The Oxford English Dictionary selected the word “selfie” as its “Word of the Year” for 2013. The selfie, a picture that one takes of oneself and uploads to social media, has become our era’s ubiquitous mode of self-expression. Of course, if you do not know what a selfie is, have never taken one, or have never posted one on the Internet, you are decidedly in the minority. A recent survey of American teenagers found that 91 percent have posted selfies online. I admit to having posted a selfie or two myself. Even Pope Francis and U.S. President Barack Obama take selfies on occasion (at times, some have argued, on inappropriate occasions).
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In a recent Haaretz blog post, Rabbi Eliyahu Fink argues that people take and post selfies for many different reasons. For some, it is kind of like keeping an e-diary or journal, documenting one’s life for memory and self-reflection. For others, it is a way of giving select friends a remote window into what is going on in their lives at any given moment – what they are thinking, what they are doing, how they are feeling – making the practice not much different in purpose than a letter, phone call, or email.
In my experience, however, that is not how most people use selfies, including, if I am truly honest, myself, the few times I have posted them. The primary reason people seem to display selfies is to receive as many thumbs-up signs, comments, heart-shaped emojies, and "likes" as possible. People post selfies not for introspection or for conversation, but rather for validation, as if to say, “Please tell me I’m beautiful. Please let me know that I matter.”
In a sense, this motive makes the selfie an extension of other forms of social media. When one logs onto Facebook, it asks, “What’s on your mind?” Posting a selfie can be a way of showing, rather than telling, the world the answer to that question. Most of us do this regularly: Three-quarters of American adults use social media sites, spending 3.5 hours a day on them. Those already high numbers rise among millennials. Ninety percent of those aged 18-30 use social media, and do so on average for over 4 hours per day.
However, desiring support (or braving rejection) of one’s written thoughts feels different than offering up one’s image for validation. The written word privileges the internal; the selfie only exposes one’s external appearance. In the former, we express the importance of our thoughts. In the latter, we emphasize the primacy of our beauty, reinforcing an already pervasive cultural value that how we look is the prime measure of our worth. When others disagree with, reject, or ignore what one writes on social media, it might sting, but there is a fix: the author can offer a reasoned defense or learn from the criticism and refine the idea. On the other hand, when one’s image is ignored or disparaged, it can be irredeemably damaging. After all, what can one constructively do with that information?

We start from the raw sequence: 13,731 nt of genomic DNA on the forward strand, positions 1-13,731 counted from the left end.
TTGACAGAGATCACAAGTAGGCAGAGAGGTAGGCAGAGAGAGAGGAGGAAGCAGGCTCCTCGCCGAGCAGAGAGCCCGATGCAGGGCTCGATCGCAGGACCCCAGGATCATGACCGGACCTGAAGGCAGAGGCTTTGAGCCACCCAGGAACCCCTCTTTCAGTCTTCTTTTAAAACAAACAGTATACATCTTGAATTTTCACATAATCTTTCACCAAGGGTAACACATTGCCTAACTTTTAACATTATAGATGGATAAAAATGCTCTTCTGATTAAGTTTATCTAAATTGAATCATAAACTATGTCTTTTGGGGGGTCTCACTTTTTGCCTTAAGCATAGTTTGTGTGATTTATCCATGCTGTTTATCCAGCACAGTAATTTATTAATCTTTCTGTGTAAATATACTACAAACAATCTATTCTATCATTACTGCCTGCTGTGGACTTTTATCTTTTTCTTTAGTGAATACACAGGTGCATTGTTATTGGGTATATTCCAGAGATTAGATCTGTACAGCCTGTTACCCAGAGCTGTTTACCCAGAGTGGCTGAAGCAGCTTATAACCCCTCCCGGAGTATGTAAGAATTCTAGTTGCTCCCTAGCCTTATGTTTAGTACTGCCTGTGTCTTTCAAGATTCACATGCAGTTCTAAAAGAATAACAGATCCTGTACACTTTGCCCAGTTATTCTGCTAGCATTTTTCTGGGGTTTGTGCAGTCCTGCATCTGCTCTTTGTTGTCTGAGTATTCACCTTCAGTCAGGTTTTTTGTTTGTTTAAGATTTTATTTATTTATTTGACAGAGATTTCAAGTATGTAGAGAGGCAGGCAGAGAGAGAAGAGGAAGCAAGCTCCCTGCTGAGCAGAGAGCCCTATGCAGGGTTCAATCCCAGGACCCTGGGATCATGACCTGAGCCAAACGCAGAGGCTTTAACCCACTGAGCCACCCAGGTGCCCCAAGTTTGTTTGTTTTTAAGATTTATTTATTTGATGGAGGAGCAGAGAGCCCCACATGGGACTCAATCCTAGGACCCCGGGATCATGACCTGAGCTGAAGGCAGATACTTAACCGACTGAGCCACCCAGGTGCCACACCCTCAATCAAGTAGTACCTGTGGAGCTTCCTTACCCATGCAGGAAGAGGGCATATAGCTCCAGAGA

While the selfie has the power to magnify the insecure feeling that our self-worth is tied to others finding us beautiful, it did not create this belief. Many of us struggle to confidently know our own value. As a result, we seek validation. The selfie is but one symptom of this.
Knowing the prevalence and the seriousness of the malady, Jewish tradition responds by insisting that God loves us. Each morning, we pray “You, Eternal, our God, love us with a great love.” By reciting this passage, we affirm that we are truly valuable, for we are important enough to be loved by God. Most importantly, our tradition reminds us that God’s love for us is not linked to our physical appearance. God chooses David to be king of Israel despite the fact that his brothers were more beautiful. “God sees not as man sees – man sees only what is visible, but God sees into the heart” (I Samuel 16:7).
Parents are meant to be partners with God in reinforcing this kind of unconditional love. We are called to raise our children to know that they have infinite value regardless of what others think, and certainly independent of their physical appearance. Similarly, our synagogues, replacements for the ancient Holy Temple, are meant to be a physical manifestation of God’s presence on earth. As such, synagogues have godly charges: To strengthen, empower, and encourage everyone in its jurisdiction with unconditional love.
Rabbi Fink suggested that selfies tend to be innocuous or even good. While at times they certainly can be, they can also be a symptom of a serious malady: the lack of self worth. Parents, religious leaders, and sacred communities have the cure in hand. By loving and showing love strongly and unconditionally, we can encourage others to realize their worth. True, Judaism may not forbid selfies, but it empowers us to make them obsolete.
Rabbi Michael Knopf is the Assistant Rabbi of Har Zion Temple in Penn Valley, Pennsylvania, and an alumnus of Clal’s Rabbis Without Borders fellowship. You can follow him on Facebook.